⅛ teaspoon salt

Freshly ground pepper to taste

For the sliders

3 tablespoons olive oil

1 yellow onion, finely chopped

10 ounces mushrooms, finely chopped

1 tablespoon chopped fresh thyme

1 teaspoon chopped fresh sage

Kosher salt and pepper

1/2 pound ground turkey

1/2 cup fresh breadcrumbs

1 large egg, beaten

8 dinner rolls

To make the ketchup, place the cranberries, onion and cider in a medium-size saucepan over medium heat. Bring to a boil. Reduce the heat and simmer until the cranberries are soft, about 5 minutes. Transfer the mixture to a food processor and process until smooth. Scrape the mixture back into the saucepan. Stir in the vinegar, honey, cinnamon, cardamom, salt and pepper. Simmer until the mixture is thickened, about 20 minutes. Let cool. Store, tightly covered, in the refrigerator.

To make the sliders, add 2 tablespoons olive oil to a large skillet and set over medium-high heat. Add onion and sauté, stirring occasionally, until it starts to soften and turn translucent, about 5 minutes. Add the mushrooms, stir and cook until soft and slightly browned, about 10 minutes. Stir in thyme and sage. Season with salt and pepper to taste. Transfer mixture to a plate, spread it out and cool completely before forming the burgers.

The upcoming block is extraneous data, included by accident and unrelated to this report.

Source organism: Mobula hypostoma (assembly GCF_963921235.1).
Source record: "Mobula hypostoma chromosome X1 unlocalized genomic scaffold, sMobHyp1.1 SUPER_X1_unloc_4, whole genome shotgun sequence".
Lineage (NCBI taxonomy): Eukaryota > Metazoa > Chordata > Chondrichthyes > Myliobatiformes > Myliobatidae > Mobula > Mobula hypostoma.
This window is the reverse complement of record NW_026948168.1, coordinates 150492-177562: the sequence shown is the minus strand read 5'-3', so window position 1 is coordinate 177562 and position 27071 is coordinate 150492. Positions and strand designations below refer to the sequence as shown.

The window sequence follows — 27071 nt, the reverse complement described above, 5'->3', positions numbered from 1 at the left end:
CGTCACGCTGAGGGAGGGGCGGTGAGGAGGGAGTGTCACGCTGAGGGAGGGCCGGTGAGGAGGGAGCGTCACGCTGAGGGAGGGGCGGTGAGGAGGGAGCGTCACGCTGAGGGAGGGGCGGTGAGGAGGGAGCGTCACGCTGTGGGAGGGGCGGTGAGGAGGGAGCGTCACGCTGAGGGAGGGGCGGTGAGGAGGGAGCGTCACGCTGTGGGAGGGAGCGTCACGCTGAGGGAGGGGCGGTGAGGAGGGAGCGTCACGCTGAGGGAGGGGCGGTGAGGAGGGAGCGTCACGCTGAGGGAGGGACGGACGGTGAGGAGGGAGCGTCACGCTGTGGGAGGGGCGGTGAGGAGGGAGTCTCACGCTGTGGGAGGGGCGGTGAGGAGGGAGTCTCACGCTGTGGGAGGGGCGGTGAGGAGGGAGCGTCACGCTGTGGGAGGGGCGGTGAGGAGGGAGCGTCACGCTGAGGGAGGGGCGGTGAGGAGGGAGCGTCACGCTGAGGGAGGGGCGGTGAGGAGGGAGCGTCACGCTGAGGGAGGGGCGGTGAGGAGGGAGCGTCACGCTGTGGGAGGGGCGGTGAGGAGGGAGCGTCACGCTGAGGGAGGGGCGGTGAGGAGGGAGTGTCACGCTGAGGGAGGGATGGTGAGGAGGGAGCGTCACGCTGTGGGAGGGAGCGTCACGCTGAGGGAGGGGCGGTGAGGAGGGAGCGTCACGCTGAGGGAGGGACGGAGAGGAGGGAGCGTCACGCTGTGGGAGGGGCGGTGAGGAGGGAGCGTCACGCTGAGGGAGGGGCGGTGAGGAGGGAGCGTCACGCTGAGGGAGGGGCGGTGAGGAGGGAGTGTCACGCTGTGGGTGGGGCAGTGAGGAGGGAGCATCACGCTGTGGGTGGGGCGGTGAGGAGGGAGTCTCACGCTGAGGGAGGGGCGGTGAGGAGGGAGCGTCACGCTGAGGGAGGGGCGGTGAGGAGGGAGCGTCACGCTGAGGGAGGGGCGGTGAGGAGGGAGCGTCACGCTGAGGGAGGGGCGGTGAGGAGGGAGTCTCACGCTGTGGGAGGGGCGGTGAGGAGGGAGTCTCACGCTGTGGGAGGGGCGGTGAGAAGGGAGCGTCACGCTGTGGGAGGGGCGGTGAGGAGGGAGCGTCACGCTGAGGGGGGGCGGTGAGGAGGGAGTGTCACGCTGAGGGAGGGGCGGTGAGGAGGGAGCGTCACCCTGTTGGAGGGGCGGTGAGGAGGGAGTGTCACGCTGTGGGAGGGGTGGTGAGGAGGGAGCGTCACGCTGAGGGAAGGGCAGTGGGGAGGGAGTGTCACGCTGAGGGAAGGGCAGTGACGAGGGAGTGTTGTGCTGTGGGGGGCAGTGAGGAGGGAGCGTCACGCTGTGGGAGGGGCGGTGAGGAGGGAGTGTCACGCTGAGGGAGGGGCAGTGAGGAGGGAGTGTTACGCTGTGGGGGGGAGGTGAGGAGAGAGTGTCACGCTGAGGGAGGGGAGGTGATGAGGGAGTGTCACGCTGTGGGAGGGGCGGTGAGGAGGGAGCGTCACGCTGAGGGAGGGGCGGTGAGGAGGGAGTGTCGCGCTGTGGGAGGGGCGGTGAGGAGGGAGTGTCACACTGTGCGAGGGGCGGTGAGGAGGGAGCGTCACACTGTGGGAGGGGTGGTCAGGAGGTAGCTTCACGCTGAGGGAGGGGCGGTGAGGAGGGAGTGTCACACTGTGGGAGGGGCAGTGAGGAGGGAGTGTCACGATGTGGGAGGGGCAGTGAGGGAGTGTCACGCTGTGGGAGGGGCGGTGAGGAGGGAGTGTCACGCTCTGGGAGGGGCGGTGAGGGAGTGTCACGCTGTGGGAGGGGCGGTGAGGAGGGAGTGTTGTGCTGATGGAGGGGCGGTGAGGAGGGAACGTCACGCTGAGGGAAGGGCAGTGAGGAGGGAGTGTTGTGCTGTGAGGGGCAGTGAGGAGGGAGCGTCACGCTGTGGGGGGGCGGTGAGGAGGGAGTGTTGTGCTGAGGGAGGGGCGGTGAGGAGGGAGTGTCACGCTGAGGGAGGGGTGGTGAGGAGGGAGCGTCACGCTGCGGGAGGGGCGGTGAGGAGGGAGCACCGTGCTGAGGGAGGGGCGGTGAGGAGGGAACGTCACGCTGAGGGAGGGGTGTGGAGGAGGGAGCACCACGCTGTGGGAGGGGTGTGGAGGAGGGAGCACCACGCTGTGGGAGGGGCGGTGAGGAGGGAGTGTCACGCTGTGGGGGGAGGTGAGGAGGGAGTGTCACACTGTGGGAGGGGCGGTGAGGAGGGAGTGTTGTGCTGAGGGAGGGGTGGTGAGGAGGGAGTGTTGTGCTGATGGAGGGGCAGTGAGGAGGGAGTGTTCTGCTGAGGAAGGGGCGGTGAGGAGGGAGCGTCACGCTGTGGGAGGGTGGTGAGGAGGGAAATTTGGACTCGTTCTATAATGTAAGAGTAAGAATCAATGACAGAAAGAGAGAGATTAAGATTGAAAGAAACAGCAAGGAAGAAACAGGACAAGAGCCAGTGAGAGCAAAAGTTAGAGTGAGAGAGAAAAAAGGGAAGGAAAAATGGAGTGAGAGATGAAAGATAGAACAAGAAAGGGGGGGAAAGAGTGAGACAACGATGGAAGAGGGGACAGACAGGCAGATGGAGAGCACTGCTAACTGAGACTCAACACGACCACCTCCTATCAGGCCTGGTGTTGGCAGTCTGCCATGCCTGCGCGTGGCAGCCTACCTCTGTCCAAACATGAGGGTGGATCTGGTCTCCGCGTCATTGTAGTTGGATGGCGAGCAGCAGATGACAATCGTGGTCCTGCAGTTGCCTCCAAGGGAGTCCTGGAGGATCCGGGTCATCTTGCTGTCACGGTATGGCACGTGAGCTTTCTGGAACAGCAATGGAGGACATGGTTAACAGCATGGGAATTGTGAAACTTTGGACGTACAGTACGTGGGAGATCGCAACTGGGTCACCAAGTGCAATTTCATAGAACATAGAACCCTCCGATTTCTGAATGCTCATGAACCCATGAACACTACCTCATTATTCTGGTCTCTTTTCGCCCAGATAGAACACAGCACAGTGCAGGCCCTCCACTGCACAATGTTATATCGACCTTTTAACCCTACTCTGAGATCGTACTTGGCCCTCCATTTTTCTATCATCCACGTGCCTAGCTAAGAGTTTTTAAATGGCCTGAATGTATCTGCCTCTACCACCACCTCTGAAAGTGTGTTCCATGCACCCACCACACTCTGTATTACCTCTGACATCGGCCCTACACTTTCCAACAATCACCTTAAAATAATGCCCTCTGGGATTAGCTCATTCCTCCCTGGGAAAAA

Combine cooled mushroom-onion mixture, turkey, breadcrumbs and egg in a medium bowl. Divide the mixture into 8 even portions and form them into patties to be just a bit bigger than the dinner rolls.

Coat the skillet used to cook the onions and mushroom with the remaining tablespoon of olive oil and set it over medium high heat. When the oil is hot, place the patties into the pan. Cook the patties for 3 minutes, flip them over and cook until done, 3-4 minutes more.

Sandwich with your chosen bun and toppings. Slice in half and eat.

CHRISTINE BURNS RUDALEVIGE is a food writer, recipe developer and tester and cooking teacher in Brunswick, and the author of “Green Plate Special,” a cookbook from Islandport based on these columns. Contact her at [email protected]